Businesses, nonprofits and government will have to work together to meet the need for housing in Colorado, Gov. John Hickenlooper said Thursday in north Durango.
“No one segment is going to be the solution,” he said.
The governor visited Durango to celebrate the groundbreaking of a 36-unit affordable housing project on 32nd Street. The housing project is the second phase of the Lumien Apartment complex. Construction of the project will start this fall and is expected to be completed in 2020, said Bob Munroe, a partner with Denver-based Solvera, the developer of the project.
The project is one of three housing projects in Durango to receive tax-credit funding in the last five years, said Steve Johnson, director of community development with the Colorado Housing and Finance Authority.
Phase 2 of Lumien is unique because it will provide nine units for permanent supportive housing for those experiencing homelessness and disabilities.
Axis Health System will provide services to those residents, and the building will have dedicated space for residents to meet with health care providers, said Stephanie Allred, senior clinical director of the health system.
Residents will be selected to live in the permanent supportive housing based on factors such as how long and how frequently they have been homeless and their health conditions, Allred said.
In Durango and across the state the high cost of housing is putting financial pressure on residents.
Statewide 50 percent of the workforce is paying more than 30 percent of their income on housing costs, which is a financial burden, Hickenlooper said. About 25 percent of the workforce spends 40 to 50 percent of their income on housing, he said.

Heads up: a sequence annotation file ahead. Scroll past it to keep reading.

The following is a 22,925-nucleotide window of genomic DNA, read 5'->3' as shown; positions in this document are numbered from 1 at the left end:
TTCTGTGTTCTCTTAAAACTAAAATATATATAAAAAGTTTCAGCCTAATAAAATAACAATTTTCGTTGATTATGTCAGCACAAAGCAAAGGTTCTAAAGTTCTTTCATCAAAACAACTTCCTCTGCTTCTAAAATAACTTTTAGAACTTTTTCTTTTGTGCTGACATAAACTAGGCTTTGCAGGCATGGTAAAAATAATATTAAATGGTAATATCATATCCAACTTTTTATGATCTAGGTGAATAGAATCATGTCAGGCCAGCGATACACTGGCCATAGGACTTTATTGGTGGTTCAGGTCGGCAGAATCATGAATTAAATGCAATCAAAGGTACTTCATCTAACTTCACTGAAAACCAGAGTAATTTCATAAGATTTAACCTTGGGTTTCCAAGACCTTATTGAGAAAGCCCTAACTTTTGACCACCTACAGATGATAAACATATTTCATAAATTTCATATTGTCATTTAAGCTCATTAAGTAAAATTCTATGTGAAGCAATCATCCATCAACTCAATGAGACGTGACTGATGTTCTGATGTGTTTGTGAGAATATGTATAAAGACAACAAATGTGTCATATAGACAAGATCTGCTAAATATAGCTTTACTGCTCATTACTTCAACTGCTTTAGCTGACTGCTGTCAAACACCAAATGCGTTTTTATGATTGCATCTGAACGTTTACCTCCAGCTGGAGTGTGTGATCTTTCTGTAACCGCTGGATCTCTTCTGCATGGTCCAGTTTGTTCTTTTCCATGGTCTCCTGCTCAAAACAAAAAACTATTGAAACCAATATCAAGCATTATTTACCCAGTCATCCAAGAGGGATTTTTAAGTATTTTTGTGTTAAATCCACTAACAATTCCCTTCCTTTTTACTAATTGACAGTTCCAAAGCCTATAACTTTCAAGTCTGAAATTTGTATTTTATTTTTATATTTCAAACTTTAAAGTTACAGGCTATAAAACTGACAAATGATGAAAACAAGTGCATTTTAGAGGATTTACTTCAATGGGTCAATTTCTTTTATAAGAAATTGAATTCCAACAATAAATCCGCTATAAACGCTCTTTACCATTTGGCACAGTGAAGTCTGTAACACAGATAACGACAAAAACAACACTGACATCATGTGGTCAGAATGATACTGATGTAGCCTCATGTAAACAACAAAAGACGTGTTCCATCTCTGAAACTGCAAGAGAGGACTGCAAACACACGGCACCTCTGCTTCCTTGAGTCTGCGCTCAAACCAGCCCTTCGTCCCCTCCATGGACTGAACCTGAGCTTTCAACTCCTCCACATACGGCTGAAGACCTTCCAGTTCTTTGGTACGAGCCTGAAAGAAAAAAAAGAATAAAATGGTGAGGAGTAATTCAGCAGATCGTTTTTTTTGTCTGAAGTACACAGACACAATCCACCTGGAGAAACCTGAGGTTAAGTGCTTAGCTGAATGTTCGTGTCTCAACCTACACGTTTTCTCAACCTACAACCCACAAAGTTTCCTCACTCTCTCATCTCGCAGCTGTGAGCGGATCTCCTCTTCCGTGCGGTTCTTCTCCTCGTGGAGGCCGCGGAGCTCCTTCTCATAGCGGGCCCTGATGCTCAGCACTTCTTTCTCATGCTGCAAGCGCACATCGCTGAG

When residents are spending a high percentage of their income on housing, it puts them at a higher risk of homelessness, he said.
Providing housing for the homeless can help save public money because the state can spend about $40,000 each year on every chronically homeless person. For example, $28,000 of public money can be spent on a single emergency room visit, he said.
Providing housing and health care can cut the amount spent on a homeless resident to $15,000 or $20,000 per year, he said. It can also provide that individual the opportunity become employed and make lasting relationships, he said.
“You are reclaiming a life,” he said.
Despite the widespread housing shortage, his message around the housing was positive.
“It seems like we are so far behind we’ll never catch up; we will catch up,” he said.
Wages have lagged behind housing costs in Colorado, but as wages rise, it will ease some of the financial pressure workers face in affording housing, he said.
County and city governments can also play a role by cutting permitting and other associated costs for housing, he said. Architects and others in the private sector can also look to cut costs, he said.
In January, the city of Durango approved a plan to encourage affordable housing and help meet the city’s need for an additional 185 to 260 homes each year.
The plan outlines market-friendly housing regulations, prioritizing density, a land bank program. It also sets a goal for the city to have 1,000 affordable housing units by 2040.
The Colorado Housing and Finance Authority can approve only about 12 housing projects a year, Johnson said. During Hickenlooper’s tenure, CHFI funded 12,800 affordable housing units across the state through tax credits, he said.
This fall Volunteers of America recently received state tax-credit funding for senior housing in Three Springs, he said.
Housing Solutions for the Southwest also plans to submit an application for tax-credit funding to build about 40 units of permanent supportive housing that would house homeless residents in 2019, said Elizabeth Salkind, executive director of the nonprofit.
Councilor Dick White said the demand for housing in Durango is daunting, but projects already under construction will help meet the need. For example, a 200-unit apartment complex is under construction between Walmart and Home Depot.
“There truly are an amazing number of infill projects,” he said.